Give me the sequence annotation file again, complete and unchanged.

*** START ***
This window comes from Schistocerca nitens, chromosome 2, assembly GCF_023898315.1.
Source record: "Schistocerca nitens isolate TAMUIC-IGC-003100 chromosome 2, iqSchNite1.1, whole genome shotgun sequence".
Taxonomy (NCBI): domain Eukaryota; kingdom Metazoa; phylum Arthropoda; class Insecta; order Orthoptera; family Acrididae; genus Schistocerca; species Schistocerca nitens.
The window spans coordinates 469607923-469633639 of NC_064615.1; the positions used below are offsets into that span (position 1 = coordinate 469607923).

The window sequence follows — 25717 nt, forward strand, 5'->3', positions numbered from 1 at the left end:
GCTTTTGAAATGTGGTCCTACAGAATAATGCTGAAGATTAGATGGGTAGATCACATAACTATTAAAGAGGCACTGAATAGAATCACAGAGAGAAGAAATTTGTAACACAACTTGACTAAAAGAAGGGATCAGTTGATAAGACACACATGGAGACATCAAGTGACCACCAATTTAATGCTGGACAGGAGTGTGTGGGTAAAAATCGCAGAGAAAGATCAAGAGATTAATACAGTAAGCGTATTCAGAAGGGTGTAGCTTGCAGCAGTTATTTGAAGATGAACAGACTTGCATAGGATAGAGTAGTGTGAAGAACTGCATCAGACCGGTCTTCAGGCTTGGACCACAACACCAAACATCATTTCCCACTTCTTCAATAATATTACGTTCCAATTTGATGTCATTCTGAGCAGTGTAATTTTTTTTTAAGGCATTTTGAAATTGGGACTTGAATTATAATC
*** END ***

This window comes from Schistocerca nitens, chromosome 2, assembly GCF_023898315.1.
Source record: "Schistocerca nitens isolate TAMUIC-IGC-003100 chromosome 2, iqSchNite1.1, whole genome shotgun sequence".
Taxonomy (NCBI): domain Eukaryota; kingdom Metazoa; phylum Arthropoda; class Insecta; order Orthoptera; family Acrididae; genus Schistocerca; species Schistocerca nitens.
The window spans coordinates 469607923-469633639 of NC_064615.1; the positions used below are offsets into that span (position 1 = coordinate 469607923).

The window sequence follows — 25717 nt, forward strand, 5'->3', positions numbered from 1 at the left end:
GCTTTTGAAATGTGGTCCTACAGAATAATGCTGAAGATTAGATGGGTAGATCACATAACTATTAAAGAGGCACTGAATAGAATCACAGAGAGAAGAAATTTGTAACACAACTTGACTAAAAGAAGGGATCAGTTGATAAGACACACATGGAGACATCAAGTGACCACCAATTTAATGCTGGACAGGAGTGTGTGGGTAAAAATCGCAGAGAAAGATCAAGAGATTAATACAGTAAGCGTATTCAGAAGGGTGTAGCTTGCAGCAGTTATTTGAAGATGAACAGACTTGCATAGGATAGAGTAGTGTGAAGAACTGCATCAGACCGGTCTTCAGGCTTGGACCACAACACCAAACATCATTTCCCACTTCTTCAATAATATTACGTTCCAATTTGATGTCATTCTGAGCAGTGTAATTTTTTTTTAAGGCATTTTGAAATTGGGACTTGAATTATAATC